Nanaia Mahuta won't say if China Foreign Minister Qin Gang asked her about New Zealand potentially joining AUKUS

The Government has signalled the possibility of being invited to the non-nuclear arm of a US-led defence alliance, but Nanaia Mahuta is refusing to say whether China has asked her whether New Zealand will join. 

Mahuta, the Foreign Affairs Minister, appeared on Newshub Nation on Saturday - having been almost constantly travelling abroad this year including to China last month.

"Our relationship with China extends beyond trade and economics to people-to-people relationships and, also, our cultural connections," she told host Simon Shepherd.

Deputy Prime Minister Carmel Sepuloni was also grilled on China and its impact in the Pacific last week. However, she downplayed the matter of China-West tensions over Beijing's growing influence in the region. 

Mahuta noted China had been in the Pacific for a long time.

"What we want to ensure is that China has high regard for the international rule of law and Pacific norms, which will not see the further militarisation of our region," she told Newshub Nation.

Mahuta would not say if China's Foreign Minister Qin Gang, during her visit last month, asked her whether New Zealand was going to join a defence alliance between Australia, the UK and the US - known as AUKUS. 

It comes after Defence Minister Andrew Little last month confirmed Washington had raised the possibility of New Zealand becoming a non-nuclear partner of the alliance. 

"I'm not going to disclose all the details of any bilateral conversation but what I can say is that we did register the issue that we are most concerned about with China; beyond trade and the economy and the human rights space but, also, we drew the conversation towards the Pacific and why climate change is such an important issue that should be addressed," Mahuta said.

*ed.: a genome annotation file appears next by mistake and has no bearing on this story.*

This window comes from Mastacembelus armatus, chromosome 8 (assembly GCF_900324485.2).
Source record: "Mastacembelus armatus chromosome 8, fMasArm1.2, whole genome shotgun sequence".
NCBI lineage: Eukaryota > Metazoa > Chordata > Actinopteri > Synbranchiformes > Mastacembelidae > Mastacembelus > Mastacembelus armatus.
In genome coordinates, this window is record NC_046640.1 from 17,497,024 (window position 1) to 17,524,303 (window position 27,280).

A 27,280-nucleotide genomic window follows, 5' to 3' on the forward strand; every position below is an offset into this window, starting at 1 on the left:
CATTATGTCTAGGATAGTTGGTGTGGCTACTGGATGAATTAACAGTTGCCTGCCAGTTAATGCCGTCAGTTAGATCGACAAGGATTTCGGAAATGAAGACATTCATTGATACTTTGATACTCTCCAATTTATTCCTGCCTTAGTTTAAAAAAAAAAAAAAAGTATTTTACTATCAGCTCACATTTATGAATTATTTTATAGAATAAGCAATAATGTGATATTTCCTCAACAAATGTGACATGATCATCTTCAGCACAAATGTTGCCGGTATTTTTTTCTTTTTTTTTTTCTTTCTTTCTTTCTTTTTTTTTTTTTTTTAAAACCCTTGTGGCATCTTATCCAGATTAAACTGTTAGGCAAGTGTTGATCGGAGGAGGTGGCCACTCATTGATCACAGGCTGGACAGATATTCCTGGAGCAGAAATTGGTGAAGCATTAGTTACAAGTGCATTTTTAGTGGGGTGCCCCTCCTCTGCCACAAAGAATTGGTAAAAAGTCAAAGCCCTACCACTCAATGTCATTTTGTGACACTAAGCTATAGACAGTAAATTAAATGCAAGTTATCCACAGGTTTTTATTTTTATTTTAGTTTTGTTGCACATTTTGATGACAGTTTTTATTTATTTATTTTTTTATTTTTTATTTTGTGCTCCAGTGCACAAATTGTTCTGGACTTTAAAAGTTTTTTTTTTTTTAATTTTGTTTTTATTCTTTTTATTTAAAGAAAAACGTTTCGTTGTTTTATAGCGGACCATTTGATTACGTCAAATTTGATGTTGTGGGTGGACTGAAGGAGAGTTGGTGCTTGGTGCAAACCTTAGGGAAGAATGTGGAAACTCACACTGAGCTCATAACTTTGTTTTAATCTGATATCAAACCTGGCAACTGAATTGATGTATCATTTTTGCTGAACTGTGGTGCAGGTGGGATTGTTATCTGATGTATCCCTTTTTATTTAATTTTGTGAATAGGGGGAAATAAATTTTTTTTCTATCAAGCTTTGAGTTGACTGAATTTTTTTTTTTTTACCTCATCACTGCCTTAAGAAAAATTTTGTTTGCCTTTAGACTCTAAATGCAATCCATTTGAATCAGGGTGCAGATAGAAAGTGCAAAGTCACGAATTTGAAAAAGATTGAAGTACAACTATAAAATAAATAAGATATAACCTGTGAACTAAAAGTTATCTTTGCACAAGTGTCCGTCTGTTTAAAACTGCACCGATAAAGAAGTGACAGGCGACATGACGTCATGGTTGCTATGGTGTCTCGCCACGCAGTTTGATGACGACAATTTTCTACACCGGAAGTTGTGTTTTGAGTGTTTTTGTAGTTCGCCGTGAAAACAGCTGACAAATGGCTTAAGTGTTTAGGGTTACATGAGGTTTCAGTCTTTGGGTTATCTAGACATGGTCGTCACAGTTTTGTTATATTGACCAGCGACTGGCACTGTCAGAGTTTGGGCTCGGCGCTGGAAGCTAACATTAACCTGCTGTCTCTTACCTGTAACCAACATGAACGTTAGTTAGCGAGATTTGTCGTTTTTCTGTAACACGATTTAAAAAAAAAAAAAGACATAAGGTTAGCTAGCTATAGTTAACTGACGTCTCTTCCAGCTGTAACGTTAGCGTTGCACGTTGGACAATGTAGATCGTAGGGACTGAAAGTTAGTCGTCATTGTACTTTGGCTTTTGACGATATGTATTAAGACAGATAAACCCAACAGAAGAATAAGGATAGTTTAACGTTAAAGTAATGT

As for New Zealand joining AUKUS, Mahuta reiterated there were no plans for such an agreement at this point.

Shepherd also asked Mahuta about China's security cooperation agreement with the Solomon Islands - a pact opposed by New Zealand and other Western nations. 

The Foreign Affairs Minister said China and the Solomons had been pushed by New Zealand "to the extent that we don't think… it was necessary".

Mahuta also acknowledged the Ukraine invasion, saying New Zealand was clear with China it could use its relationship with Russia "to see the cessation of war".

"Any outcome would require the Ukraine to agree to so we've continued to urge China to use its influence with Russia.

"I understand that [China] President Xi and [Ukraine] President Zelenskiy have had a conversation so that's another positive move towards trying to figure out, 'Is there an end-point to the war in Ukraine?'"

Watch Newshub Nation 9:30am Saturday/10am Sunday on Three & Three Now, and follow us on Facebook and Twitter. 

Public Interest Journalism funded through NZ On Air.